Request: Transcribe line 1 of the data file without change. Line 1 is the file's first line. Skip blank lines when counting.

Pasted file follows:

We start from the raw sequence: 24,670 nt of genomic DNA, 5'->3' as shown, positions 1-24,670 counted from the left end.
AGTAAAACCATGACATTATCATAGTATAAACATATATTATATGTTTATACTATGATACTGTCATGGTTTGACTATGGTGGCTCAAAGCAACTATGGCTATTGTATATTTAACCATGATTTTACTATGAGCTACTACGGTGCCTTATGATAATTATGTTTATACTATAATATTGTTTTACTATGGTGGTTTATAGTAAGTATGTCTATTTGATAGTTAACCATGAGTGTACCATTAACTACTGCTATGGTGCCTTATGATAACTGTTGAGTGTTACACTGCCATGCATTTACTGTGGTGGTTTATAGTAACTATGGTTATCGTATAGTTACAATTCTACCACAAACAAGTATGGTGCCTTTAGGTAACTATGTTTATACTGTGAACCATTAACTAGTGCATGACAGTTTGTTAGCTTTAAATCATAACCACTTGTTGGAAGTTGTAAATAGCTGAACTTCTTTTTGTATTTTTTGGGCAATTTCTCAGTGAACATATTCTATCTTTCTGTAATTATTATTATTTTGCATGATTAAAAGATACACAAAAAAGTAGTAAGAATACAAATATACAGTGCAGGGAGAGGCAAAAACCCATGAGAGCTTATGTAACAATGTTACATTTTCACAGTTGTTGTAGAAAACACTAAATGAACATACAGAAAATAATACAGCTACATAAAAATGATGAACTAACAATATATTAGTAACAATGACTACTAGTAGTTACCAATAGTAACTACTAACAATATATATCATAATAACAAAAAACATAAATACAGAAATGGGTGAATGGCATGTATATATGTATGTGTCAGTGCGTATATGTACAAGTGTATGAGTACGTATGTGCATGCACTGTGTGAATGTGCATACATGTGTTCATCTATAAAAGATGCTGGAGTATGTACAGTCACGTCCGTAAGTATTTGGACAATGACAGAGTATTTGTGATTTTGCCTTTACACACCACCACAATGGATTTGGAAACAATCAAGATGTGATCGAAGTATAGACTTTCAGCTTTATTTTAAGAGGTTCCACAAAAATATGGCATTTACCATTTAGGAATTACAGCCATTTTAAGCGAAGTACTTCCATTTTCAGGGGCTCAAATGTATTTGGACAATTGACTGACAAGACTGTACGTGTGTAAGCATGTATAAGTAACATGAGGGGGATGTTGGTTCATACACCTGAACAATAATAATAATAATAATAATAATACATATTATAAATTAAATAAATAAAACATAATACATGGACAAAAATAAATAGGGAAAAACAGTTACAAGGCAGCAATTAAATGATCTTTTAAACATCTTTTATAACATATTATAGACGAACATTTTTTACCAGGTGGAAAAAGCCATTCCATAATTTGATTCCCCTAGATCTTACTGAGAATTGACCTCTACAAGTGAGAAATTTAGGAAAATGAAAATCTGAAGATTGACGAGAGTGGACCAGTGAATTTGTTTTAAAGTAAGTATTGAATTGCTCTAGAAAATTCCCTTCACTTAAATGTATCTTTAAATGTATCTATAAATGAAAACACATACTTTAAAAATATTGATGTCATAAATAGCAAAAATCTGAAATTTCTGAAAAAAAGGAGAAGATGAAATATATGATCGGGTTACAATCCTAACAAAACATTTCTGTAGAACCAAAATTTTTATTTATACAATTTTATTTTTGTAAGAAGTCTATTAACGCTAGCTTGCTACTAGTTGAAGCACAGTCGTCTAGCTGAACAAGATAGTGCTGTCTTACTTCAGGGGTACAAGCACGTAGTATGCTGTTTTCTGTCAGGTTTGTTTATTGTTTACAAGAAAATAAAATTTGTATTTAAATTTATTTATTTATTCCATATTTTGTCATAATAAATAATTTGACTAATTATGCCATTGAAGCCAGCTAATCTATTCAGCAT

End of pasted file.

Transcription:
We start from the raw sequence: 24,670 nt of genomic DNA, 5'->3' as shown, positions 1-24,670 counted from the left end.